Alumna Alejandra Ávila ’14 Lands Clerkship with Justice Sonia Sotomayor
Texas Law alumna Alejandra Ávila ’14 has been selected to serve as a judicial law clerk to Justice Sonia Sotomayor on the United States Supreme Court beginning this summer. Ávila is one of just 39 Texas Law graduates* (since 1938) to clerk on the Supreme Court and the first to clerk for Justice Sotomayor.
“It will be the honor of my life to clerk for Justice Sotomayor. I am deeply grateful for the support of my professors, classmates, family, and friends, and for the invaluable mentorship and encouragement I received from Chief Judge Murguia and Judge Alvarez,” Ávila said.
Ávila is currently an associate at the law firm of Kellogg, Hansen, Todd, Figel & Frederick PLLC in Washington, D.C., where she specializes in complex trial and appellate litigation. She previously clerked for Chief Judge Mary Murguia of the U.S. Court of Appeals for the Ninth Circuit and Judge Micaela Alvarez of the U.S. District Court for the Southern District of Texas. In 2015, she was the first Texas Law graduate to receive the prestigious Fried Frank MALDEF Fellowship.
“Even back when I first met Ale in my first-year Criminal Law class, she impressed me as having the makings of a strong advocate,” said Texas Law Professor Jennifer Laurin, who recommended Ávila for the position. “She understood from day one that law school is not the place to gain the ability to recite legal doctrine by rote, but rather to gain the ability to use the doctrine to construct or rebut arguments.”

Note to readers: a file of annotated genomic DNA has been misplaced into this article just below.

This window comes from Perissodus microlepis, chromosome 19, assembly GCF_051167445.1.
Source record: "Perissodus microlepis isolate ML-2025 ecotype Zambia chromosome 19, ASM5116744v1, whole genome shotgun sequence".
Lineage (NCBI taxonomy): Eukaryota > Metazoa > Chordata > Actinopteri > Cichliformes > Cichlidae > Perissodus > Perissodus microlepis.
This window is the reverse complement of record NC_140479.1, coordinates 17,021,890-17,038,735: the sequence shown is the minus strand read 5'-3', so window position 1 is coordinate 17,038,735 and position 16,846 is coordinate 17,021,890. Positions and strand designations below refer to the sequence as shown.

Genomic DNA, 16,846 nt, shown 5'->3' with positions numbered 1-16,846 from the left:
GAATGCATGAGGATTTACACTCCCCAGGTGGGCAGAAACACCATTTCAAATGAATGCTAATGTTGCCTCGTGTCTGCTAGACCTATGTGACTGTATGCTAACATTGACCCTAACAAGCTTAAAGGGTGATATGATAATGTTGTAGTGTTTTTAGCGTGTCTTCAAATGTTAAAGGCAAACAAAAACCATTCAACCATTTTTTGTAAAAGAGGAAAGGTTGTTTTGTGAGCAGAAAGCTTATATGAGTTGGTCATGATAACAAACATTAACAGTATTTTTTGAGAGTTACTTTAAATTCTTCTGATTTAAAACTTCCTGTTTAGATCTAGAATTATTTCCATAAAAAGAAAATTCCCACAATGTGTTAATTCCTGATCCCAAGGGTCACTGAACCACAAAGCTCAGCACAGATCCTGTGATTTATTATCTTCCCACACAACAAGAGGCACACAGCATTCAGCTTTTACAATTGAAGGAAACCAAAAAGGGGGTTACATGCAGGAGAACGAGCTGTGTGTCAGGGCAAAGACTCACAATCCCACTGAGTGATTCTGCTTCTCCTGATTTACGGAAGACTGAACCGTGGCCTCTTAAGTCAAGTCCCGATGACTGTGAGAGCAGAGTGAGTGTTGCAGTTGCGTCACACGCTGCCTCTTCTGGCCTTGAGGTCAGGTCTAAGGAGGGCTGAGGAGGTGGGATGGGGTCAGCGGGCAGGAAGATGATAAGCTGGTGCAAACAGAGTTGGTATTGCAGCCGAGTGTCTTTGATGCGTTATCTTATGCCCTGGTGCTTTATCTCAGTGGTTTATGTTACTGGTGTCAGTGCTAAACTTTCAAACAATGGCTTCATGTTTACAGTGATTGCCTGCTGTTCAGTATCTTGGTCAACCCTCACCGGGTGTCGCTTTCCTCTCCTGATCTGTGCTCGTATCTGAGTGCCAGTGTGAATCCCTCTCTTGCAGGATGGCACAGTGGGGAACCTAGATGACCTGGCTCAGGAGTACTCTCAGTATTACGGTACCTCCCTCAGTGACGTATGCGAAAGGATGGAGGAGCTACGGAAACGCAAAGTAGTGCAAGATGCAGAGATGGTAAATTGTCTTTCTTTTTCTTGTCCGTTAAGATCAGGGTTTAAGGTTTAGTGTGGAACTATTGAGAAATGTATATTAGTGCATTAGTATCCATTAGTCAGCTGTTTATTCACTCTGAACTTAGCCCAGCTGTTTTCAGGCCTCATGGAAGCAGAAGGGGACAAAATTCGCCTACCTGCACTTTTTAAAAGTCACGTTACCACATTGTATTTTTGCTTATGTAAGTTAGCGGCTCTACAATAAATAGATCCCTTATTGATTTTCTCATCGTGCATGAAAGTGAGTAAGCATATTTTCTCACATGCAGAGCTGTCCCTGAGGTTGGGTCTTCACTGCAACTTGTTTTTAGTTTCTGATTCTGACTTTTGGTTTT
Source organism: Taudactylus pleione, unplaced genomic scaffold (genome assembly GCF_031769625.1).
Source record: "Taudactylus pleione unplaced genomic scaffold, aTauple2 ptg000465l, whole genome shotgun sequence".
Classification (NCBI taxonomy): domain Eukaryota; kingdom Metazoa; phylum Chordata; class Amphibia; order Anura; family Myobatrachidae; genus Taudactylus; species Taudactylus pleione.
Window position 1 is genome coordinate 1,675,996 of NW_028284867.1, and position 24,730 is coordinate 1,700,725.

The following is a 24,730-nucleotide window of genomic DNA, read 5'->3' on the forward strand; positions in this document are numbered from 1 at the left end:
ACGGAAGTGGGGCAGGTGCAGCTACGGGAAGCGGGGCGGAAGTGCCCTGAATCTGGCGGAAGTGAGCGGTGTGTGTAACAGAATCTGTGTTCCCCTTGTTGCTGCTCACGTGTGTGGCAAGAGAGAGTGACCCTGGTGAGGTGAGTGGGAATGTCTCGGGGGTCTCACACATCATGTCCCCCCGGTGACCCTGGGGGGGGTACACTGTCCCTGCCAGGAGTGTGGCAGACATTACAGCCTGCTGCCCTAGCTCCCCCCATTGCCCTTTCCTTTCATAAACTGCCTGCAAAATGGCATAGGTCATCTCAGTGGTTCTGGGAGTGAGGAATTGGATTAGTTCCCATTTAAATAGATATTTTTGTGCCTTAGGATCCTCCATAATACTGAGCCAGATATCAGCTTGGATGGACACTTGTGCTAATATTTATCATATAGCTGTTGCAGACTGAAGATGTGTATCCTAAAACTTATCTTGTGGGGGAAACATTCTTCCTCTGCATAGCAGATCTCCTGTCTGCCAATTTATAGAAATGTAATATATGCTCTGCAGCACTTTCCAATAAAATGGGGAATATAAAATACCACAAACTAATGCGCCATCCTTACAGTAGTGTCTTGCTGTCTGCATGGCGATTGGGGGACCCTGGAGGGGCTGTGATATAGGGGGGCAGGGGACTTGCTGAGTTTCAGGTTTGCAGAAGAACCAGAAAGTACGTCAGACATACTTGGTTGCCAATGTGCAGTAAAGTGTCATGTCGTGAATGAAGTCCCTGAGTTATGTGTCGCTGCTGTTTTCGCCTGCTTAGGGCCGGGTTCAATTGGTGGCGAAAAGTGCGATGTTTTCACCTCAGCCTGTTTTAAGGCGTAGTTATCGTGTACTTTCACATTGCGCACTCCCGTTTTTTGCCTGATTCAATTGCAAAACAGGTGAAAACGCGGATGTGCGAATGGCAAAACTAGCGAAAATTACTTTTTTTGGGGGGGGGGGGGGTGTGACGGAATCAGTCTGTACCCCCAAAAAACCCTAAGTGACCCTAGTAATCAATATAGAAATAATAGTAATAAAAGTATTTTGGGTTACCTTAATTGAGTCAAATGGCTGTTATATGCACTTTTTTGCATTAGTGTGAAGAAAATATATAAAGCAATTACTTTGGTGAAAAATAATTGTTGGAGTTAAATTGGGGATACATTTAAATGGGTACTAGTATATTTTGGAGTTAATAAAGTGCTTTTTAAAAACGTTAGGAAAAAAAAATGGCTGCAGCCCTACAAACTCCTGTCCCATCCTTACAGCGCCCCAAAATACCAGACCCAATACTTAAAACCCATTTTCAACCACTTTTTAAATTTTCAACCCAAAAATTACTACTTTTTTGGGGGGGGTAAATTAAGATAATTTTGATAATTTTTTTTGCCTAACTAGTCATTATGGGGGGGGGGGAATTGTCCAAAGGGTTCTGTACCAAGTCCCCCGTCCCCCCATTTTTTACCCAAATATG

Ávila’s path to the law is quite extraordinary. She immigrated from Mexico to the United States when she was a teenager, enrolling in a public high school in Laredo, Texas, as an English Language Learner, given her limited knowledge of the English language. A few years later, Ávila graduated first in her class from Texas A&M International University’s Honors Program and became a naturalized U.S. citizen, experiences to which she attributes her interest in the law.
“My direct interaction with the immigration system and my experiences as a public high school student and graduate of a Hispanic-serving institution in South Texas were tremendous influences in my decision to go to law school,” Ávila said. Ávila is the first in her family to pursue a post-secondary education in the United States.
At Texas Law, Ávila participated in the law school’s Immigration Clinic and Transnational Worker Rights Clinic and was a major contributor to pro bono efforts. She also was the national representative for the Chicano Hispanic Law Students Association and the President of the Human Rights Law Society. Ávila interned at The White House, the U.S. Department of Justice, the Supreme Court of Texas, and the Inter-American Court of Human Rights in Costa Rica as the Rapoport Center’s first recipient of the Charles Moyer Human Rights Fellowship. She received the Justice Center Graduating Student Award.